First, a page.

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Road-Rail Licensing Sub-committees

25th October 1946
Page 35
Page 35, 25th October 1946 — Road-Rail Licensing Sub-committees
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Which of the following most accurately describes the problem?

COUNTER-ATTACK by "Tantalus " WHEN, in the issue of " The Commercial Motor" dated August 23, I first made the canto "scrap the licensing sub-committees," it was with full knowledge that this would arouse criticism and perhaps even resentment. This, however, is all to the good; for the greater the; publicity that is given to the work of the sub-committees the better it is for the general body of hauliers and, in particular, the small operators.

The number of operators who have written describing their experiences with the sub-committees has shed a light upon what takes place behind closed doors. Both the quality and quantity of the, letters—received from various parts of the -country—have left no room for doubt concerning the reality of dissatisfaction. With few exceptions, the correspondents are in favour of scrapping the sub-committees. The exceptions include two officials of the Road Haulage Association—an area secretary and the rates and charges officer, Mr. F. L. Sabatini. There is also a letter from Mr. R. G. Crowther,

who sits on a Yorkshire sub-committee. .

Why Were the Committees Formed ?

It is surely in order to inquire for what purpose the bodies were established. According to the letters received from an area secretal y of the R.H.A. published in the issue of "The Commercial Motor" dated September 13: " . . . The whole purpose of the licensing sub-committee is to endeavour to reduce the number of objections, especially in those cases ,where the evidence given in the traffic court brings to light some facts which are not obvious from the way the application is framed. It is hoped that by finding these facts before the hearing takes place, objections will be withdrawn."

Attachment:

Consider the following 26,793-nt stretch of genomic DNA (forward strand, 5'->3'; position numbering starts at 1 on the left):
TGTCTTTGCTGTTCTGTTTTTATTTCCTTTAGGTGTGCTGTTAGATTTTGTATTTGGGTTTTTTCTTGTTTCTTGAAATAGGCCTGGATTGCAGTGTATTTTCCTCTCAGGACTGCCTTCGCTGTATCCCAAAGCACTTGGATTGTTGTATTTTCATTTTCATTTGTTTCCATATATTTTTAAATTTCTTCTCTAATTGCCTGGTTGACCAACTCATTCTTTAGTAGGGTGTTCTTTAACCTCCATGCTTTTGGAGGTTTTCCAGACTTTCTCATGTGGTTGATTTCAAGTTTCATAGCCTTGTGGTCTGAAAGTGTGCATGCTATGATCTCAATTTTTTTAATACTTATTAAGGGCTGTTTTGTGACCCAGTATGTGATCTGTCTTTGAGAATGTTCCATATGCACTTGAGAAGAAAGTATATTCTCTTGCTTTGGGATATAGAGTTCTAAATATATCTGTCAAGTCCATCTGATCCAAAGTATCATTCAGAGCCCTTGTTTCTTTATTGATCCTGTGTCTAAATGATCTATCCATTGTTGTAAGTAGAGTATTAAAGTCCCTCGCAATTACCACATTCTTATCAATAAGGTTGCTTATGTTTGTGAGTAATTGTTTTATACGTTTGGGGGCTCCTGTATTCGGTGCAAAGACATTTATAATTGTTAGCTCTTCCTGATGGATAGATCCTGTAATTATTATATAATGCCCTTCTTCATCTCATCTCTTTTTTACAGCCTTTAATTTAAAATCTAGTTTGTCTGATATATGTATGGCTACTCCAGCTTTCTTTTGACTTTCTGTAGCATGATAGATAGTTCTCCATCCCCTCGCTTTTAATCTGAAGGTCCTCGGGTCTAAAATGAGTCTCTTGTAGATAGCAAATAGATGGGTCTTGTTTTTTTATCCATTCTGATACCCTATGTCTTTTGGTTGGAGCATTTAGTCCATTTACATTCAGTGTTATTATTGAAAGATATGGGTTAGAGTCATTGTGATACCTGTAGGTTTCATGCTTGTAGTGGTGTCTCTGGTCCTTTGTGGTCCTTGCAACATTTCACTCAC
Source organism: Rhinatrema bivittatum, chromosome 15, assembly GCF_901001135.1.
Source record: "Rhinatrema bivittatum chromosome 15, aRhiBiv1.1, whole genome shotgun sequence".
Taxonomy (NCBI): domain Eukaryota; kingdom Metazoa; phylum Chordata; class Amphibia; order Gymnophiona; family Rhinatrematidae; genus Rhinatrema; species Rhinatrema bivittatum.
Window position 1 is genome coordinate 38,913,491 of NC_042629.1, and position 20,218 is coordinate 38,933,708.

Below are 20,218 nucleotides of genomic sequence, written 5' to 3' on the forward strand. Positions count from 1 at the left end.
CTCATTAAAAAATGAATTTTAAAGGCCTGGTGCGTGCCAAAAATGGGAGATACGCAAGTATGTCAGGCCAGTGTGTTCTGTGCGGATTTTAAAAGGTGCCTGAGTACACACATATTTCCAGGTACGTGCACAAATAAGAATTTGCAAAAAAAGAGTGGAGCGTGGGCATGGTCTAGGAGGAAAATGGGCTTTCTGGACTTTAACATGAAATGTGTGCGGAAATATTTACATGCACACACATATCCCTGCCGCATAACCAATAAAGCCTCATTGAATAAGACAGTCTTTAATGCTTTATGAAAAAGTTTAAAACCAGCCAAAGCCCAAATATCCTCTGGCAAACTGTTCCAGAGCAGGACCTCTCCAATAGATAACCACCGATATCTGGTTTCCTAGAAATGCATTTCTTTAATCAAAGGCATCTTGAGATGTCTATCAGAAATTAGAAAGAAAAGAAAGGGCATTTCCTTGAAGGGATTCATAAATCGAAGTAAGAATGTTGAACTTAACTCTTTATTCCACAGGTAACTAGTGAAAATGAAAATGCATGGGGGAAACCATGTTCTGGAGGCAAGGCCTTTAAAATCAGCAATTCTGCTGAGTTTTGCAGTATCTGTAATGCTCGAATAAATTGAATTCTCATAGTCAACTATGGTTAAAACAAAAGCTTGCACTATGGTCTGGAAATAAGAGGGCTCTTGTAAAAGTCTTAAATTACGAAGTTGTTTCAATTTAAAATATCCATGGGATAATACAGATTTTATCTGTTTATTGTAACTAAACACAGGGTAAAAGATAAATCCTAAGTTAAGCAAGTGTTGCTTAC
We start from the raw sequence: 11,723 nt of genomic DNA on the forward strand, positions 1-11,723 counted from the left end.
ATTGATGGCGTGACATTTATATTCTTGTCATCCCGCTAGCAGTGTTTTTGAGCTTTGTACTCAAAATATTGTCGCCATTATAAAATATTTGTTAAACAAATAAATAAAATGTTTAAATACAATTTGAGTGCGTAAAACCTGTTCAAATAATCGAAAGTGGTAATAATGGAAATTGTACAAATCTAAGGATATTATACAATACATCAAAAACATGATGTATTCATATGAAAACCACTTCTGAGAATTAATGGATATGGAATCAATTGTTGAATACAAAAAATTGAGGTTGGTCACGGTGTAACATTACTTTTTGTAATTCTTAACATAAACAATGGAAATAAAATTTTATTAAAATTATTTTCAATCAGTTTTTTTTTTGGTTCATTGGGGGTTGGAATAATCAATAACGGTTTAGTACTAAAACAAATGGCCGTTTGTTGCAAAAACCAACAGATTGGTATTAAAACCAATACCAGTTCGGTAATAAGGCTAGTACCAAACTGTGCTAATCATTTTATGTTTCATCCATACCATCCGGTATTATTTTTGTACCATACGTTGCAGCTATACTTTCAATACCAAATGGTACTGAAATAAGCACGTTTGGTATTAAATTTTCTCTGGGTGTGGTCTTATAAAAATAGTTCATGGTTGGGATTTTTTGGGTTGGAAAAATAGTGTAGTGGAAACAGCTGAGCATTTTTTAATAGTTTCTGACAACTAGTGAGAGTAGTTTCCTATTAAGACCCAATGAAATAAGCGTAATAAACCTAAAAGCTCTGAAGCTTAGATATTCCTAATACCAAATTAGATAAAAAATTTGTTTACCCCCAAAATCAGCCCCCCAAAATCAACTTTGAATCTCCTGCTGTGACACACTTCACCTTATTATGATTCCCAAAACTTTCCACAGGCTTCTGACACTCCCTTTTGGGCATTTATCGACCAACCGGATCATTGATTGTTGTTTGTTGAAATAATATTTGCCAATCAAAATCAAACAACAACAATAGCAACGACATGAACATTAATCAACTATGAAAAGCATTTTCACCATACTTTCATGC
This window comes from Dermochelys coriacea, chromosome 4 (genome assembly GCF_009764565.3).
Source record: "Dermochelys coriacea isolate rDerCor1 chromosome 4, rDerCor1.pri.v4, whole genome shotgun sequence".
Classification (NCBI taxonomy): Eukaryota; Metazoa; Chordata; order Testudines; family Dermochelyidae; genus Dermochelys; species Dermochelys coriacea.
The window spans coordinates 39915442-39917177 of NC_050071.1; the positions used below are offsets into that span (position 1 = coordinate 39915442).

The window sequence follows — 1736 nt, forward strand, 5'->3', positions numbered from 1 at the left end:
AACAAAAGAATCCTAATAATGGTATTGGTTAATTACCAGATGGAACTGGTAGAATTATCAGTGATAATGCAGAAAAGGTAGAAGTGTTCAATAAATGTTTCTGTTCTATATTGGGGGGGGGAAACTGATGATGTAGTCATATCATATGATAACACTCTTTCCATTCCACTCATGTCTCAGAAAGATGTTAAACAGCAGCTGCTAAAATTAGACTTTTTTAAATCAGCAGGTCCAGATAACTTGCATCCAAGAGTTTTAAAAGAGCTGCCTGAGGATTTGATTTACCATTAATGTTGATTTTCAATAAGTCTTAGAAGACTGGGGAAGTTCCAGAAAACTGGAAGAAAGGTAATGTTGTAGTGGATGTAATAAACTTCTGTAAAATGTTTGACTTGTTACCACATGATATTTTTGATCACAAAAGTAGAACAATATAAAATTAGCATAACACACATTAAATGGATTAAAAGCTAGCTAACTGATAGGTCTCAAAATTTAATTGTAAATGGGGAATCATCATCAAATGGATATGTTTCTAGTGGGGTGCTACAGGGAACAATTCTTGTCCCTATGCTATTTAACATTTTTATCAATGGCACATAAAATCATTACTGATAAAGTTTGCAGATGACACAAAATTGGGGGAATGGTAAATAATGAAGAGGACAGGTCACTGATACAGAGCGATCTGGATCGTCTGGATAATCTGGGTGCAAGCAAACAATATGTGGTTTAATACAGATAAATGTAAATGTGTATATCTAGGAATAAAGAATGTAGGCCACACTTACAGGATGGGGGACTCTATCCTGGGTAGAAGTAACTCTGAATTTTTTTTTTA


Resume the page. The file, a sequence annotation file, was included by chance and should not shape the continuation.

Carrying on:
In considering this working • basis, there is a point which must not be overlooked, namely, that the scheme was agreed between the four main-line railway coin-. panies and the R.H.A. Now, why should these two sections of. the road transport industry be-so concerned about reducing the number of objections? Perhaps "applications "would be the more appropriate word to employ. In this connection it is hardly conceivable that the Licensing Authorities have solicited the assistance of the railway companies and the R.H.A. These' officials • are endowed with statutory authority and are equipped with an administrative machine to meet all demands.

What Was the Real Motive?

It is somewhat strange that there was no suggestion to appoint lice-sing sub-committees in the pre-war years, and in an endeavour to find the real motive for their establishment, it-is necessary to loolelmsch deeper than the surface of objections.

A step towards the answer may be found in the figures quoted by Mr. F. L. Sabatini, which, however, are of little value as they stand. To get at their full meaning• they must be broken up. It is necessary to know how many applicants in the figure of 1,189 owned one to three vehicles; how many owned three to 10, 10 to 20, and over 20 vehicles respectively. Also, it would be' interesting to know whether any of .the railway companies and the large operators has appeared before any of the sub-committees for cross-examination. Further, with regard to the 411 agreed cases, how many applications were withdrawn as a result of questioning by the sub-committees?